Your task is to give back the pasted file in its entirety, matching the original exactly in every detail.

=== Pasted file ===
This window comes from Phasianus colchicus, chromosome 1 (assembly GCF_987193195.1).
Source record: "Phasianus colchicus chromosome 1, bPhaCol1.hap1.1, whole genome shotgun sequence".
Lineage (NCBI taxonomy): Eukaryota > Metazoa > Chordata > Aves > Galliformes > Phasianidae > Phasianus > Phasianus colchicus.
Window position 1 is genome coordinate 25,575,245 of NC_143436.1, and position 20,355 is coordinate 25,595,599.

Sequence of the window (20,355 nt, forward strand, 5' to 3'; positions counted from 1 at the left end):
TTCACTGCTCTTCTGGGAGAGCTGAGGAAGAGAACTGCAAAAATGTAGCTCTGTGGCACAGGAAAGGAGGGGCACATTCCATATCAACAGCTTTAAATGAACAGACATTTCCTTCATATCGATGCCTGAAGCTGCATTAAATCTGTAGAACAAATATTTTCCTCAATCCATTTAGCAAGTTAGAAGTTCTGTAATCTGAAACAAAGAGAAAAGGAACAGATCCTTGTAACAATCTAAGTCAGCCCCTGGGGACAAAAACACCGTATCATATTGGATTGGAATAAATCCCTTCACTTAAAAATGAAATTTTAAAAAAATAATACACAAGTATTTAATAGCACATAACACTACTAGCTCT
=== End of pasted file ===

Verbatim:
This window comes from Phasianus colchicus, chromosome 1 (assembly GCF_987193195.1).
Source record: "Phasianus colchicus chromosome 1, bPhaCol1.hap1.1, whole genome shotgun sequence".
Lineage (NCBI taxonomy): Eukaryota > Metazoa > Chordata > Aves > Galliformes > Phasianidae > Phasianus > Phasianus colchicus.
Window position 1 is genome coordinate 25,575,245 of NC_143436.1, and position 20,355 is coordinate 25,595,599.

Sequence of the window (20,355 nt, forward strand, 5' to 3'; positions counted from 1 at the left end):
TTCACTGCTCTTCTGGGAGAGCTGAGGAAGAGAACTGCAAAAATGTAGCTCTGTGGCACAGGAAAGGAGGGGCACATTCCATATCAACAGCTTTAAATGAACAGACATTTCCTTCATATCGATGCCTGAAGCTGCATTAAATCTGTAGAACAAATATTTTCCTCAATCCATTTAGCAAGTTAGAAGTTCTGTAATCTGAAACAAAGAGAAAAGGAACAGATCCTTGTAACAATCTAAGTCAGCCCCTGGGGACAAAAACACCGTATCATATTGGATTGGAATAAATCCCTTCACTTAAAAATGAAATTTTAAAAAAATAATACACAAGTATTTAATAGCACATAACACTACTAGCTCT